Yet it’s not just Obamacare that is at issue in this case, the entire relationship of our Federal government to the states and citizenry is also at stake.

The complaint asserts that Virginia’s own recently enacted law — which prohibits residents from being required to purchase insurance or from being subject to fines for failure to do so — is valid over federal law. Idaho recently enacted a similar law, called the Idaho Healthcare Freedom Act, to prevent its residents from being compelled to purchase health insurance.

The ghost of Andrew Jackson just fell off his horse.  

Selling Snake Oil

Ezra Klein, BiT (Broderite-in-Training) does his best to comfort a single mother about her Health Care prospects.

A reader writes in:


I do not understand how this bill will affect my family and me. I am a self-employed single mother. I cannot afford health care for myself and my children. I made $38,000 last year and I expect to make less than $35,000 this year. What does this health care reform mean for me? Will I be able to get coverage for my children and myself in this first year?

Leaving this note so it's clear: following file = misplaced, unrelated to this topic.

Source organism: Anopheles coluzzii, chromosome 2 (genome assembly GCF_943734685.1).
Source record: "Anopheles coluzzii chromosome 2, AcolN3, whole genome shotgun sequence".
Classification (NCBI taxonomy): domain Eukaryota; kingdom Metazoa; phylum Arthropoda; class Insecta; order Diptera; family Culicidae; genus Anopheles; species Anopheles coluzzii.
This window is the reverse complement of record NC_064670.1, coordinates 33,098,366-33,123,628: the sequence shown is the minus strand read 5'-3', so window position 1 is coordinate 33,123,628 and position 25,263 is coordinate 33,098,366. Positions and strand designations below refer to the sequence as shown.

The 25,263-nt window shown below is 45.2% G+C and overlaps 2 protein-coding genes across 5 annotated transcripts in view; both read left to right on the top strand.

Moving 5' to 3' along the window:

Not in the first year, necessarily. But when the bill goes into effect in 2014, your situation will change dramatically. Using the Kaiser Family Foundation’s premium calculator and a slightly stylized version of your situation (the calculator is not terribly flexible), here’s what I can say:

First, you’ll be buying insurance on the exchanges. That means no discrimination based on preexisting conditions, insurers who are being watched and regulated, lots of choices, and the buying power that comes from being part of a large risk pool rather than being on your own.